Article

Minimally invasive total knee replacement: principles and technique.

Department of Orthopedics, University of Utah, 2380 N 400 E, Suite G, North Logan, UT 84341, USA.
Orthopedic Clinics of North America (Impact Factor: 1.7). 05/2004; 35(2):235-45. DOI: 10.1016/S0030-5898(03)00113-5
Source: PubMed

ABSTRACT Recent attention toward minimally invasive approaches to joint replacement has resulted in new MIS TKA techniques for the implant of conventional TKA implant components. These proposed techniques must be evaluated thoroughly and changes approached with caution. Medial and lateral techniques that minimize interruption and dissection of neuro-vascular tissues, muscles, tendons, and ligament shave been described. Patients who have undergone these procedures have benefited short term from quicker recovery time and less pain and have benefited long term from the use of conventional prosthesis. Before MIS can become an accepted surgical technique for TKA, a clear understanding of the unique guiding principles behind MIS TKA must be understood and realized. Once these basic principles are followed and the surgeon is familiar with MIS TKA techniques, this technique should prove to be a substantial step forward in the continuum of TKA procedure development.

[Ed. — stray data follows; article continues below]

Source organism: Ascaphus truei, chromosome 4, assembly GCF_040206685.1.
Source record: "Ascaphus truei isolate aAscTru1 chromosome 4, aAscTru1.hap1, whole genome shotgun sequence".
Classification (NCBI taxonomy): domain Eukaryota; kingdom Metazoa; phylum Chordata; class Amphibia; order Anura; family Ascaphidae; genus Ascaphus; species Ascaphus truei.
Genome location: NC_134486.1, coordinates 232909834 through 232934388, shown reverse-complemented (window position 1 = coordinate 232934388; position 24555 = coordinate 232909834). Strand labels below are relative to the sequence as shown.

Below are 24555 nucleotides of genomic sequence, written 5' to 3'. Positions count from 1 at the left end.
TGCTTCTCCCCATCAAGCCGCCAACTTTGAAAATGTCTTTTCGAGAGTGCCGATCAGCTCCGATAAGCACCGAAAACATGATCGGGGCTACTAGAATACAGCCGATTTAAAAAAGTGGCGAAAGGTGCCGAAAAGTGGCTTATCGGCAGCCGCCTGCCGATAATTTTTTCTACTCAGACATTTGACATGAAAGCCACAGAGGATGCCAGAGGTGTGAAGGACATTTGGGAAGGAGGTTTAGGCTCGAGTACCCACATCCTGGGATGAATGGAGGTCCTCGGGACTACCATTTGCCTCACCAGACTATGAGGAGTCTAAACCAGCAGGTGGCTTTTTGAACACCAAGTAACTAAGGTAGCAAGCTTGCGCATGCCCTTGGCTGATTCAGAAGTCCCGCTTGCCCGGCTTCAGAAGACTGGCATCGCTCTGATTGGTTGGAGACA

0 Followers
 · 
118 Views
  • Source
    [Show abstract] [Hide abstract]